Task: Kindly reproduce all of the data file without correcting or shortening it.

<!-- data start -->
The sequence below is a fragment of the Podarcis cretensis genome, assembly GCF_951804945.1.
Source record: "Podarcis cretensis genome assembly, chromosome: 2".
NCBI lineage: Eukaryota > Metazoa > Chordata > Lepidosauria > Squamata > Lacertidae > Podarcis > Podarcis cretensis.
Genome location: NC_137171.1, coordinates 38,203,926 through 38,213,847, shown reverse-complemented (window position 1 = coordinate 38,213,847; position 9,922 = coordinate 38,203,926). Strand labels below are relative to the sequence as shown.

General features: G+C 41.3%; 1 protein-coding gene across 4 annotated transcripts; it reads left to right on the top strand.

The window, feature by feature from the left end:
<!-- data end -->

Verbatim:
The sequence below is a fragment of the Podarcis cretensis genome, assembly GCF_951804945.1.
Source record: "Podarcis cretensis genome assembly, chromosome: 2".
NCBI lineage: Eukaryota > Metazoa > Chordata > Lepidosauria > Squamata > Lacertidae > Podarcis > Podarcis cretensis.
Genome location: NC_137171.1, coordinates 38,203,926 through 38,213,847, shown reverse-complemented (window position 1 = coordinate 38,213,847; position 9,922 = coordinate 38,203,926). Strand labels below are relative to the sequence as shown.

General features: G+C 41.3%; 1 protein-coding gene across 4 annotated transcripts; it reads left to right on the top strand.

The window, feature by feature from the left end: